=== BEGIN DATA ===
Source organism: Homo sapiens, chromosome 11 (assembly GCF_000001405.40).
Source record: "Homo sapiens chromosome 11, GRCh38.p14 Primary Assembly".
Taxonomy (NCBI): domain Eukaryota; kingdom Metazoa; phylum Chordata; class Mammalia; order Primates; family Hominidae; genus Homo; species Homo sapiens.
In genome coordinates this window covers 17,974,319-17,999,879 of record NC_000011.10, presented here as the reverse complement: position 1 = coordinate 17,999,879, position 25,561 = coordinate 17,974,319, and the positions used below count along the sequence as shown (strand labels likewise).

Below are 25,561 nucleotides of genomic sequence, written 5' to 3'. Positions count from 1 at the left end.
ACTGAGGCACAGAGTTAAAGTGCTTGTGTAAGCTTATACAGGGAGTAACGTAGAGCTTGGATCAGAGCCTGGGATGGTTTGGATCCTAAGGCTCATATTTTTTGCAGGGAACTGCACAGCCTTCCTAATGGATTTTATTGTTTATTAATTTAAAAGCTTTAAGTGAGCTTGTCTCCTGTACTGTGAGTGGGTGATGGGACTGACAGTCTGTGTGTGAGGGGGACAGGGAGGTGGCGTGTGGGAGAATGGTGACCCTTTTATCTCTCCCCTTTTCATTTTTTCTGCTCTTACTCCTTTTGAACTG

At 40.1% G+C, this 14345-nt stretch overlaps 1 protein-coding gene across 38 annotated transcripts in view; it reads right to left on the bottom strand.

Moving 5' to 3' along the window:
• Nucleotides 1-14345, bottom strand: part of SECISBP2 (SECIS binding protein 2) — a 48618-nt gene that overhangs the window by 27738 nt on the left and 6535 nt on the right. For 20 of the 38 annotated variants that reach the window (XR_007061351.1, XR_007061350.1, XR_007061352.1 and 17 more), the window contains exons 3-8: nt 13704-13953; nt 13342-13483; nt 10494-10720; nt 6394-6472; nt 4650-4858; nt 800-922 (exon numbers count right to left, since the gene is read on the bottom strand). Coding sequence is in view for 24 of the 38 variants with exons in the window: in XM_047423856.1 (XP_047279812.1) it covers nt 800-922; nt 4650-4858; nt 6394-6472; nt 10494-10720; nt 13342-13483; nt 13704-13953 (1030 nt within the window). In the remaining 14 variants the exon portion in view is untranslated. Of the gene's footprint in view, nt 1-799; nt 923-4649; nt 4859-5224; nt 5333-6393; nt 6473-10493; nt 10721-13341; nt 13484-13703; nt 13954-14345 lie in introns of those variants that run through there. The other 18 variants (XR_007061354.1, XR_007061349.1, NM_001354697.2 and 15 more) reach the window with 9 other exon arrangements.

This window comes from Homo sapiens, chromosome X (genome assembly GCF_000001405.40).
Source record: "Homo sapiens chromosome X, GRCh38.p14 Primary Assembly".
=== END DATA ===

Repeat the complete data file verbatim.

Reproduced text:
Source organism: Homo sapiens, chromosome 11 (assembly GCF_000001405.40).
Source record: "Homo sapiens chromosome 11, GRCh38.p14 Primary Assembly".
Taxonomy (NCBI): domain Eukaryota; kingdom Metazoa; phylum Chordata; class Mammalia; order Primates; family Hominidae; genus Homo; species Homo sapiens.
In genome coordinates this window covers 17,974,319-17,999,879 of record NC_000011.10, presented here as the reverse complement: position 1 = coordinate 17,999,879, position 25,561 = coordinate 17,974,319, and the positions used below count along the sequence as shown (strand labels likewise).

Below are 25,561 nucleotides of genomic sequence, written 5' to 3'. Positions count from 1 at the left end.
ACTGAGGCACAGAGTTAAAGTGCTTGTGTAAGCTTATACAGGGAGTAACGTAGAGCTTGGATCAGAGCCTGGGATGGTTTGGATCCTAAGGCTCATATTTTTTGCAGGGAACTGCACAGCCTTCCTAATGGATTTTATTGTTTATTAATTTAAAAGCTTTAAGTGAGCTTGTCTCCTGTACTGTGAGTGGGTGATGGGACTGACAGTCTGTGTGTGAGGGGGACAGGGAGGTGGCGTGTGGGAGAATGGTGACCCTTTTATCTCTCCCCTTTTCATTTTTTCTGCTCTTACTCCTTTTGAACTG

At 40.1% G+C, this 14345-nt stretch overlaps 1 protein-coding gene across 38 annotated transcripts in view; it reads right to left on the bottom strand.

Moving 5' to 3' along the window:
• Nucleotides 1-14345, bottom strand: part of SECISBP2 (SECIS binding protein 2) — a 48618-nt gene that overhangs the window by 27738 nt on the left and 6535 nt on the right. For 20 of the 38 annotated variants that reach the window (XR_007061351.1, XR_007061350.1, XR_007061352.1 and 17 more), the window contains exons 3-8: nt 13704-13953; nt 13342-13483; nt 10494-10720; nt 6394-6472; nt 4650-4858; nt 800-922 (exon numbers count right to left, since the gene is read on the bottom strand). Coding sequence is in view for 24 of the 38 variants with exons in the window: in XM_047423856.1 (XP_047279812.1) it covers nt 800-922; nt 4650-4858; nt 6394-6472; nt 10494-10720; nt 13342-13483; nt 13704-13953 (1030 nt within the window). In the remaining 14 variants the exon portion in view is untranslated. Of the gene's footprint in view, nt 1-799; nt 923-4649; nt 4859-5224; nt 5333-6393; nt 6473-10493; nt 10721-13341; nt 13484-13703; nt 13954-14345 lie in introns of those variants that run through there. The other 18 variants (XR_007061354.1, XR_007061349.1, NM_001354697.2 and 15 more) reach the window with 9 other exon arrangements.

This window comes from Homo sapiens, chromosome X (genome assembly GCF_000001405.40).
Source record: "Homo sapiens chromosome X, GRCh38.p14 Primary Assembly".